Back then, Kelly pointed out more than once, “the job was ‘don’t screw it up.’ You know, you’d begin your career in your 20s when you got out of college, and if you played the rules, you’d get promoted every two years, and maybe you’d end up in management,” he said.
“It was stewardship rather than innovation. It was about managing a brand, doing good work, and deciding on the journalism and editorial side. It was about not even thinking about how the business worked, because we were at a steady state in the business model evolution.”
The past 15 or 20 years “have upended this in every way,” Kelly said. He added that many media lost their identity over this period, confused in the middle of a clickbait frenzy and not knowing what to prioritize in editorial terms. In response, this “created an opportunity for new brands, which entered the world with dignity and self-respect.”
One of the first questions by the moderator Chan — who was Kelly’s colleague at The New York Times nearly 10 years ago — was about how to think of new business models for local media that face more challenges in attracting investment.
“What does it [new business models] mean for journalists who aren’t elite? I mean, if you’re covering state government like we [at the Texas Tribune] are, or if you’re covering your community, or civic journalism, stuff that is harder to scale and harder to monetize,” Chan asked.
Kelly’s response was optimistic, as he expressed his belief that the subscription and reader contribution model will gain momentum and ultimately become a viable financing option for local journalism.
“There is just extraordinary capital ready to be put to work to figure out how to do this. For a number of reasons, investors haven’t been fully matched yet with opportunity,” Kelly said. “But these systems that worked will work again. They are just going to work with new business models, and some risk is going to be required to figure that out.”
During the Q&A session, an audience member asked Kelly about his perspective on competition. Kelly responded by stating that media diversity is beneficial for the industry, allowing for learning opportunities between companies while demonstrating the strength of the industry as a whole. This strength, in turn, attracts more investments and creates a positive environment for growth.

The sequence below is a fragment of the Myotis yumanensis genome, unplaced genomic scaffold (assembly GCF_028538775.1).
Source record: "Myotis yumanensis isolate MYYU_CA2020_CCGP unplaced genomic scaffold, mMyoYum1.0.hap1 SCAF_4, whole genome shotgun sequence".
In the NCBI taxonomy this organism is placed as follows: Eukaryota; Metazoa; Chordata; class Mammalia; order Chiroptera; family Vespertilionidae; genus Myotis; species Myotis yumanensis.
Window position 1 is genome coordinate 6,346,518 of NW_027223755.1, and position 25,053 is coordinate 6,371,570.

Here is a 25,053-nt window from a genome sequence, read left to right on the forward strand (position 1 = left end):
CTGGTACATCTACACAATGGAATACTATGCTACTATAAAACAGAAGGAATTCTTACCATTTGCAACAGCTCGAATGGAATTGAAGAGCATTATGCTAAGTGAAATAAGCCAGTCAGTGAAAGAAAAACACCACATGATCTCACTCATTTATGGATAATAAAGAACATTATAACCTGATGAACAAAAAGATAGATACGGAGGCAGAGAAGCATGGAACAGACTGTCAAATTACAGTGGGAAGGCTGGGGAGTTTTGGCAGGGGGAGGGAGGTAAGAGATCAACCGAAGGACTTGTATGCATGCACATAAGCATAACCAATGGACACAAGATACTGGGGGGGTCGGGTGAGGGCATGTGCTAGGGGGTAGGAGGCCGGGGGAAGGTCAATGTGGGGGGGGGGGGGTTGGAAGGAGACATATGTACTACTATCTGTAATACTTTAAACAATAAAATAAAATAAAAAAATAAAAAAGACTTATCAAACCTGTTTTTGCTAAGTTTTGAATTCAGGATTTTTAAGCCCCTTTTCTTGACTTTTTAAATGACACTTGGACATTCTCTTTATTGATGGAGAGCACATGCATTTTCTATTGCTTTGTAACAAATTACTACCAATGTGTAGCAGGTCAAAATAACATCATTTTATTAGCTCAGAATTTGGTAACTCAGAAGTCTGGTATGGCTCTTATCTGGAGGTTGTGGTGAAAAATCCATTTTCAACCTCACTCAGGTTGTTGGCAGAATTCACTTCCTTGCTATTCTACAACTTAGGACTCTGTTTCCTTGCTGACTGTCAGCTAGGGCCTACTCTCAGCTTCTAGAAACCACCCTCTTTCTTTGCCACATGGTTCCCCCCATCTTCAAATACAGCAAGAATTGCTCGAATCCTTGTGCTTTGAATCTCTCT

“This is not a winner-takes-all market. We are in a market where the winner takes a share. There are going to be a lot of winners in this new era that we’re in,” Kelly said.
Another member of the audience, who identified as Jane from Twitter, asked Kelly about the editorial style of Puck. Specifically, about the practice of some writers, such as William D. Cohan, who openly expresses opinions in their articles. Kelly answered that this approach is encouraged among the team because it adds a unique perspective and depth to the reporting.
“We believe that journalists are domain experts. So we actively encourage it. From conception, we encourage our journalists to write what they report, to write with what they know, and to write with what they think,” Kelly said. “And that’s not just because I believe it’s the best form of communication. I also think it’s the most accurate, and often the most effective.”
The last question came from a student: For Kelly, should those still at journalism school focus on learning the traditional skills of the métier and prioritize their learning, or should they instead try to create their own business?
The answer was none of the options: the most crucial thing for an apprentice, Kelly said, is to stick to a great master, and then to extract as much knowledge as possible.
“I was told, ‘find someone you admire, and be as useful to them as humanly possible, and you will learn a trade,’” Kelly said. “I think you sure sound like a very smart young person, and you want to ace the test, and know everything about everything, all new platforms and all that. But find someone great and get as close as possible. Soak it up. For me, that made all the difference in the world.”